HBCUs Need More Federal Funding

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A new report from the United Negro College Fund, which represents private historically Black colleges and universities, calls on Congress to increase funding to HBCUs. The report argues that the $6.5 billion received by 101 HBCUs from the federal government since the pandemic began still isn’t enough to make up for long-term underfunding.

The report, released Tuesday, shared results from a survey of administrators at 31 UNCF member institutions conducted by the Frederick D. Patterson Research Institute, the organization’s research arm, in January and February.

“The goal was to better understand each responding institution’s ability to gain access to federal funds and increased philanthropic donations during the COVID-19 pandemic,” Nadrea Njoku, director of the institute, said in a press release.

Most institutions reported using federal COVID-19 relief dollars on technology to enable remote learning, compensation for lost revenue and expenses already incurred. Most of the campuses—80 percent—also saw increases in donations since March 2020, money that was also predominantly spent on immediate needs, including technology and student tuition relief.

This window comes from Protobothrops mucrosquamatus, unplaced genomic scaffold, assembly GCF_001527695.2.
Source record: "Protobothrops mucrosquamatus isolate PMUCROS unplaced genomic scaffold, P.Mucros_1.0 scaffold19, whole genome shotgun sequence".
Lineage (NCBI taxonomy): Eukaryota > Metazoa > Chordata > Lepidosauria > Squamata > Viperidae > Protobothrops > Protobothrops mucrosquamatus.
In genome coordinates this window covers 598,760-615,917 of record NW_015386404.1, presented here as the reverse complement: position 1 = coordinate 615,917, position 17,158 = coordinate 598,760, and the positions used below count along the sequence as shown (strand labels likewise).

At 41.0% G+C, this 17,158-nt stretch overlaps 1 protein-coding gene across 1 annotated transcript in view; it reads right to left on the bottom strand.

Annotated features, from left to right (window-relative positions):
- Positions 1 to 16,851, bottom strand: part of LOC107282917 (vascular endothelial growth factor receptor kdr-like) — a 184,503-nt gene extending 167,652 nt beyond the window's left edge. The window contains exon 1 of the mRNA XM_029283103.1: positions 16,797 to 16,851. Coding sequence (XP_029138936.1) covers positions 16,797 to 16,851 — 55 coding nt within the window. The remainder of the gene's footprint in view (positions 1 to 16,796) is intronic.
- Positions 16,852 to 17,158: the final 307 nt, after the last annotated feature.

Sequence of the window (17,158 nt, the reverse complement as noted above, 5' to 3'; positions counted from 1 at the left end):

Campus leaders’ focus on pandemic-related expenses “meant that institutions had less money to invest in existing infrastructure,” according to the report. Almost two-thirds of participating institutions reported having more than $5 million in deferred maintenance.

The report noted that both public and private HBCUs experienced steep declines in federal funding per full-time-equivalent student from 2003 to 2015, and these institutions on average have significantly smaller endowments than non-HBCUs.

“HBCUs innovated to embrace remote learning and redirected funds to provide their students with much-needed support,” Lodriguez Murray, senior vice president for public policy and government affairs at UNCF, said in the release. Funding from the federal government and private donors gave HBCUs “a renewed sense of optimism and hard-won resilience.” But for decades, “the federal government has ignored its legally mandated obligations to allocate funding at prescribed levels.”

“My hope is that policymakers, elected representatives and private donors use this report as a fact base to inform their funding decisions and redouble their support for HBCUs,” he added.

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